We are committed to preserving property of historical significance as part of our rich national heritage. Numerous laws provide procedures for site-by-site historical designation and protection. The preservation of buildings, districts and other properties of historical and architectural significance is not only important for cultural enrichment, but also a vehicle for economic growth and revitalization.
Practically, historic preservation laws can have profound effects on the rights and responsibilities of property owners, prospective buyers, renters and developers. They may be restricted in alteration, decoration, new development and use, and may have affirmative responsibilities related to upkeep and conformance with historic standards. Care must be taken to understand applicable laws and apply for permits and variances where necessary. Violation of these laws can result in fines and other penalties and in extreme situations, even criminal liability.
On the positive side, legal designation of your property as historic can bring you personal or economic benefits because of eligibility for grants, loans or tax perks for maintenance, repair or restoration. Saving an old building may be less expensive in the long run than building a new one and is usually more ecologically sound. Historical preservation can also bring commercial success through increased tourism.Federal, State and Local Laws
Although significant federal historic preservation laws were passed in 1906 (national monuments) and 1935 (national historic landmarks), national historic preservation began in earnest with the National Historic Preservation Act of 1966 (NHPA), which established the National Register of Historic Places and procedures for protection of properties of historical, cultural, architectural, engineering or archaeological interest. NHPA assigned to the federal government the responsibility for historic preservation, working with federal agencies, Native Americans, state and local governments, and the public at large. More recent important federal laws and executive orders have rounded out a robust system of historic property protection.
Commonly, state and local governments have similar laws allowing designation of historic properties. County and municipal zoning laws in particular may restrict or otherwise carefully control development, maintenance and demolition. Typically states and localities establish agencies, boards and officers with responsibility for administering historic preservation laws.Legal Issues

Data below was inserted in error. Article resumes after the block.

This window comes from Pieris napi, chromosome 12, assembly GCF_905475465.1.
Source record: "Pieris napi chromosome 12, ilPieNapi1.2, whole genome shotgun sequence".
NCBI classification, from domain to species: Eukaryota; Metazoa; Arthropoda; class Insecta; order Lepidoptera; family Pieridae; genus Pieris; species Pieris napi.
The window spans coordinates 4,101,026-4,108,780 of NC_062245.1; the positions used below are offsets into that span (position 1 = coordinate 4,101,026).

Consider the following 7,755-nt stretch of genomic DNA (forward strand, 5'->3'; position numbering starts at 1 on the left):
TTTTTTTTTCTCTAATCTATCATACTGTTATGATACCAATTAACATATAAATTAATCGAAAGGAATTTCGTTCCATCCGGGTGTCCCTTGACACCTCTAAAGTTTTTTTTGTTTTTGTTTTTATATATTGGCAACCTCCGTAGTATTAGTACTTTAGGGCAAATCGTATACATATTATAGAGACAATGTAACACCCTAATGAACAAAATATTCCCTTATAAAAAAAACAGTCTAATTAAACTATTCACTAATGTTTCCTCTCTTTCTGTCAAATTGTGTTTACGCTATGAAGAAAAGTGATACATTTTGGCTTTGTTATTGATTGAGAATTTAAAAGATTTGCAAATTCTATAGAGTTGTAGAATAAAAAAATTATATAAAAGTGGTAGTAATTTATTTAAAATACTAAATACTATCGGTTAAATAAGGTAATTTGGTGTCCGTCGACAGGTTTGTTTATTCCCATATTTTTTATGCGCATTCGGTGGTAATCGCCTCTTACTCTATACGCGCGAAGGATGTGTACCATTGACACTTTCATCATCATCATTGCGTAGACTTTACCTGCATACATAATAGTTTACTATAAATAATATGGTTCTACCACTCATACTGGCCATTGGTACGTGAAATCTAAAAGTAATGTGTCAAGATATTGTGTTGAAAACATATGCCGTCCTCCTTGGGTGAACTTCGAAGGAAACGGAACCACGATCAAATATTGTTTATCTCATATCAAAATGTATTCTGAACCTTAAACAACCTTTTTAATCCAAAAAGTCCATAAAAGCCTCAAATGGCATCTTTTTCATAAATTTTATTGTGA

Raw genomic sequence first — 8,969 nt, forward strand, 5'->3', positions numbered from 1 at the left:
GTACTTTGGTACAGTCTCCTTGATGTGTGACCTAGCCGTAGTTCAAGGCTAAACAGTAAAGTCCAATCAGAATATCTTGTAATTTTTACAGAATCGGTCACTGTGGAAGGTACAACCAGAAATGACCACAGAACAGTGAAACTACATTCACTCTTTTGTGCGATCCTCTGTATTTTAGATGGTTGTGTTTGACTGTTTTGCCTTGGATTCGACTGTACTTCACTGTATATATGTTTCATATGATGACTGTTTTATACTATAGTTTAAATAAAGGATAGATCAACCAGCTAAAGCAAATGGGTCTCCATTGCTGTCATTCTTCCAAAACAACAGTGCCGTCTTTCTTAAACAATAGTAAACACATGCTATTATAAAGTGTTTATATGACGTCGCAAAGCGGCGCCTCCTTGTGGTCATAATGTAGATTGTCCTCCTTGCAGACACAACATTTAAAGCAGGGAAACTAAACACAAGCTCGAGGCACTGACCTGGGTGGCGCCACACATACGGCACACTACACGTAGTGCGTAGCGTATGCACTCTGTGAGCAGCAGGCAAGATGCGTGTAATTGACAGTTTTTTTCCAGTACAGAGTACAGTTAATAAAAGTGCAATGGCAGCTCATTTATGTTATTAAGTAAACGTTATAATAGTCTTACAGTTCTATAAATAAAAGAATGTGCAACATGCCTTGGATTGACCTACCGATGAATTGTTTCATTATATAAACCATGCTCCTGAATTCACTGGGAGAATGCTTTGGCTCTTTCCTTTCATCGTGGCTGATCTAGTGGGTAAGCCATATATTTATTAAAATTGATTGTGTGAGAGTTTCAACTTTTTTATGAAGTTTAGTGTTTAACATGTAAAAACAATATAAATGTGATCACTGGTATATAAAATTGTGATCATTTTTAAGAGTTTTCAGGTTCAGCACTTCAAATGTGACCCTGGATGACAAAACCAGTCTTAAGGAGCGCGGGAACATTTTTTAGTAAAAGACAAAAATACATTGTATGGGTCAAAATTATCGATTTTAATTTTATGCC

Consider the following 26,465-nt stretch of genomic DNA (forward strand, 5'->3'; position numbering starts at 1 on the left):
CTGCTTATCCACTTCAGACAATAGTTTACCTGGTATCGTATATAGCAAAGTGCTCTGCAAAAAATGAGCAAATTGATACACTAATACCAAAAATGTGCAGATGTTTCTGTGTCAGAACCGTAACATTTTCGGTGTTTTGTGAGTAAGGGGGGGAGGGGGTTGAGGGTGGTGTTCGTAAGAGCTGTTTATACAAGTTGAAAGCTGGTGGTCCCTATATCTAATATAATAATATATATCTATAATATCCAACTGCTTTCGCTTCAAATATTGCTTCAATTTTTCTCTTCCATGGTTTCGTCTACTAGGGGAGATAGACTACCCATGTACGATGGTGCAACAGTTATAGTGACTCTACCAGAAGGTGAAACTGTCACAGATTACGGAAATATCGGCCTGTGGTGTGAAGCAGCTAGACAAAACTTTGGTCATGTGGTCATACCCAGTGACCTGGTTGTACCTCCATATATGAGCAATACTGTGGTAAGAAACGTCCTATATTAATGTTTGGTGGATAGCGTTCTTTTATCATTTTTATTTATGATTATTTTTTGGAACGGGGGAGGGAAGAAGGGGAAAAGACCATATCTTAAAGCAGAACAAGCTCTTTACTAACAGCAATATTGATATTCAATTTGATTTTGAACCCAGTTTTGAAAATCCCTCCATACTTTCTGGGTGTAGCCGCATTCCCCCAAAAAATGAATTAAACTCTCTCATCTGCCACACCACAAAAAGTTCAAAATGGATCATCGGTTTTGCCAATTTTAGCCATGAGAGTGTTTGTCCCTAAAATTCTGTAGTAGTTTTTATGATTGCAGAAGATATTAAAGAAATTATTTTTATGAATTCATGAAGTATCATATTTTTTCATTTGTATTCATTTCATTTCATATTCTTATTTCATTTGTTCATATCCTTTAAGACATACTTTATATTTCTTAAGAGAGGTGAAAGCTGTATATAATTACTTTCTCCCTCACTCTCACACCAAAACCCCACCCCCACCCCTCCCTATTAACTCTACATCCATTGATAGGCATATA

People with real estate interests, including owners, developers, leaseholders, buyers and sellers, may run up against historic preservation requirements and related issues. The law provides legal proceedings for owners to object to historic designation.
Typical questions include:
- Am I restricted in how I alter the outside or inside of my building?
- Even though my building is not significant, because it is inside a historic district, am I subject to restrictions?
- Would it be to my advantage to try to get my property designated as historically significant?
- What historic preservation zoning laws control what I can do with my property?
- Should I oppose designation of my property as historically significant?
- Can I construct an addition to my historically significant house?
- Are there design, color or height restrictions?
- Can I demolish all of part of my building?
- Has historical designation affected the value of my property, my ability to develop it or how I can use it?
- Do the restrictions on my property because of historical preservation status constitute a taking of my property by the government without just compensation?
- Do I have an affirmative duty to restore my historic property?
Historic preservation laws must be dealt with carefully. Early and ongoing advice from an experienced real estate attorney is essential, especially before undertaking any property alteration or demolition. A skilled real estate lawyer is an important partner either in attempting to have your property designated as historically significant or in fighting such a designation. Legal counsel is also vital if you are working with a public agency or appear headed to court over your historical preservation issue.
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